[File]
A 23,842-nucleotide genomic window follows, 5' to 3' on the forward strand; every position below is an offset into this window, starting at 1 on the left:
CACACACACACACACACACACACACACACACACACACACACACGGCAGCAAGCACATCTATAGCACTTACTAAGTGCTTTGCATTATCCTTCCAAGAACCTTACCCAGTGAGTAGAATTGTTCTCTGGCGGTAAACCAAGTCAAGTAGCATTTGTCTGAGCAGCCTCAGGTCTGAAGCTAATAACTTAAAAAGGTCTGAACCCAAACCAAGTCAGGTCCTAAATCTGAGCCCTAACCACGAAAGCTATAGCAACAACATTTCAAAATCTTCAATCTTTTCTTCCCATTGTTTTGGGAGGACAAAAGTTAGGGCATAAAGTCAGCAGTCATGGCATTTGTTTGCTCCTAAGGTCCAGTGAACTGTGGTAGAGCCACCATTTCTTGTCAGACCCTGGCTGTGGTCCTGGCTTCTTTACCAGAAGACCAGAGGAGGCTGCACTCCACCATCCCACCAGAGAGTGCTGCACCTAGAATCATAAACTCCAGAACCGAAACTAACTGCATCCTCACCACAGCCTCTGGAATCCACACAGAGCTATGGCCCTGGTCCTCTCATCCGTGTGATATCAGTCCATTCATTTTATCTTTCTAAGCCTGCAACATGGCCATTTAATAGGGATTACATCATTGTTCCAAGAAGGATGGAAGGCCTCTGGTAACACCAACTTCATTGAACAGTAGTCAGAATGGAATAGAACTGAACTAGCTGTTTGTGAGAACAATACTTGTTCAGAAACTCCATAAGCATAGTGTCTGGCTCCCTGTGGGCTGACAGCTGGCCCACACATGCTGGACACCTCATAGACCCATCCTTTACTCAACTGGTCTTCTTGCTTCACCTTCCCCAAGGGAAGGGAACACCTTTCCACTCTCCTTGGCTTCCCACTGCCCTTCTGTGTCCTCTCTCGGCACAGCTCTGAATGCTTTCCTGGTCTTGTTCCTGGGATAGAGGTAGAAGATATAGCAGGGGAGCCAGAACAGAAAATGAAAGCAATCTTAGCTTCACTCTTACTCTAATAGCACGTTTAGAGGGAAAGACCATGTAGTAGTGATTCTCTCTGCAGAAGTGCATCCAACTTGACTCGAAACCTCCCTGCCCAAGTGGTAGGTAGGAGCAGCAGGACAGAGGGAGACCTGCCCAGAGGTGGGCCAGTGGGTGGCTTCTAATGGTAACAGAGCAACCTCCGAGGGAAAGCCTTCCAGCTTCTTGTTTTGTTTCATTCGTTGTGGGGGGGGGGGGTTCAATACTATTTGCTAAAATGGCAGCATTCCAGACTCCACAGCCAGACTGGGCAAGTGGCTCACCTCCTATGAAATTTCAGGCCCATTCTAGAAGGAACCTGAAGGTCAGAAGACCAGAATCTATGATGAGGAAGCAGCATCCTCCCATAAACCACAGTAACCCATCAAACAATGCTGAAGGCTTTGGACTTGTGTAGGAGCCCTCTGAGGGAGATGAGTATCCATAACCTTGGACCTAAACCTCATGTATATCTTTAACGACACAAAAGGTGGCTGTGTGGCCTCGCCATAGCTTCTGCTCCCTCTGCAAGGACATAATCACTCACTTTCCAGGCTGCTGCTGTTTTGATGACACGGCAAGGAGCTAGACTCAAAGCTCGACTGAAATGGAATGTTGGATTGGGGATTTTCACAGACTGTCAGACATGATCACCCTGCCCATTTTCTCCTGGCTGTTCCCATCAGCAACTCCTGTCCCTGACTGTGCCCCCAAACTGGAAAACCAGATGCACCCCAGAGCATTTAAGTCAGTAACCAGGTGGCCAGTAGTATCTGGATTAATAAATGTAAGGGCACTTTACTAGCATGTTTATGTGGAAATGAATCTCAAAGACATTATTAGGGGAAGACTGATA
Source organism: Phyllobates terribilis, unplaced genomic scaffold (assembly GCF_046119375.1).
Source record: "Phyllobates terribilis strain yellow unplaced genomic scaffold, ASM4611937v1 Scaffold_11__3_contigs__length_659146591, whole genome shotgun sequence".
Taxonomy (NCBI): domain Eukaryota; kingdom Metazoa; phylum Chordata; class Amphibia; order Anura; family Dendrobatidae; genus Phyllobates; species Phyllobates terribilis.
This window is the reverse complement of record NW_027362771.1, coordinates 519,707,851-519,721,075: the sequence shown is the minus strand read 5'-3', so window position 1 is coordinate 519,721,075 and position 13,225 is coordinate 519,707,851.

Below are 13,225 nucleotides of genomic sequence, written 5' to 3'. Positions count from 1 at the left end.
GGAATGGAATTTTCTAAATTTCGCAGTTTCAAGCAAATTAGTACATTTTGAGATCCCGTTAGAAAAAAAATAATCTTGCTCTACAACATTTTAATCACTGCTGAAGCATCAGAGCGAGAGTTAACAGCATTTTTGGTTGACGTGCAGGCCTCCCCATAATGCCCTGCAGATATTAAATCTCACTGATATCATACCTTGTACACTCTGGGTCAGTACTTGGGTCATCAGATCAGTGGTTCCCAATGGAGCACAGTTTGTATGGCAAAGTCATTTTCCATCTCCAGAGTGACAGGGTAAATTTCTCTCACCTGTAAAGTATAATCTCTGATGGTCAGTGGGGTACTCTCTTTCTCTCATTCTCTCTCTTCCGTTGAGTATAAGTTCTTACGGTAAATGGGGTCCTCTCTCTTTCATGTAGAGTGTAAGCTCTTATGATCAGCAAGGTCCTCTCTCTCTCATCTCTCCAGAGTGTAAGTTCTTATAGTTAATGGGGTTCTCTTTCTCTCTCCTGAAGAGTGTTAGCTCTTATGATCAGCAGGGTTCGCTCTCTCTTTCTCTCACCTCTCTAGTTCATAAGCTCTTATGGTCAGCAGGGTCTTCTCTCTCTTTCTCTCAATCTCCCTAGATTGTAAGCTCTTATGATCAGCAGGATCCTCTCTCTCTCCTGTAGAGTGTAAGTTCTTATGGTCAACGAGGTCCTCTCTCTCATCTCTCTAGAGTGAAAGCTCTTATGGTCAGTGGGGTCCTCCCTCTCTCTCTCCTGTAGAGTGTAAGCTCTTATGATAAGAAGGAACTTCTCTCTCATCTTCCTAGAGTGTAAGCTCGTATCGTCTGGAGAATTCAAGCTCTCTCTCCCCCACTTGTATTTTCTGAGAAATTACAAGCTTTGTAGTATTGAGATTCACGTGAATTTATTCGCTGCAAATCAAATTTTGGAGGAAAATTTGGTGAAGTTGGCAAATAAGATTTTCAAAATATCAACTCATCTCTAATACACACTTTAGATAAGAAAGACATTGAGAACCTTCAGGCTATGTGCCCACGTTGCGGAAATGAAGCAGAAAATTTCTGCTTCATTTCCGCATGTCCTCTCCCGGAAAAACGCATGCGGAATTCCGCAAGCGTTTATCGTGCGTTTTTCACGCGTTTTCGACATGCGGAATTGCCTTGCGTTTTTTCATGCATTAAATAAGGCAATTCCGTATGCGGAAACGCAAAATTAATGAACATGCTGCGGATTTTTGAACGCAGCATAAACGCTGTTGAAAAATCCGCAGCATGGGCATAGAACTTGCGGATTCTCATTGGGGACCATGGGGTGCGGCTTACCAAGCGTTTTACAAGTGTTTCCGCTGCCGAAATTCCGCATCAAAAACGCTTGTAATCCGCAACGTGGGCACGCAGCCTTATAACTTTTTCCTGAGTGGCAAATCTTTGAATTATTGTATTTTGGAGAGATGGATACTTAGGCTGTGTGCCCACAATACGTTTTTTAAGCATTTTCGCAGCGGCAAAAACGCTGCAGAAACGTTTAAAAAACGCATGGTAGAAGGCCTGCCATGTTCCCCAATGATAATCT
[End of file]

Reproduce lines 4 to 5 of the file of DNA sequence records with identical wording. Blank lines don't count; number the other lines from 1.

Source record: "Phyllobates terribilis strain yellow unplaced genomic scaffold, ASM4611937v1 Scaffold_11__3_contigs__length_659146591, whole genome shotgun sequence".
Taxonomy (NCBI): domain Eukaryota; kingdom Metazoa; phylum Chordata; class Amphibia; order Anura; family Dendrobatidae; genus Phyllobates; species Phyllobates terribilis.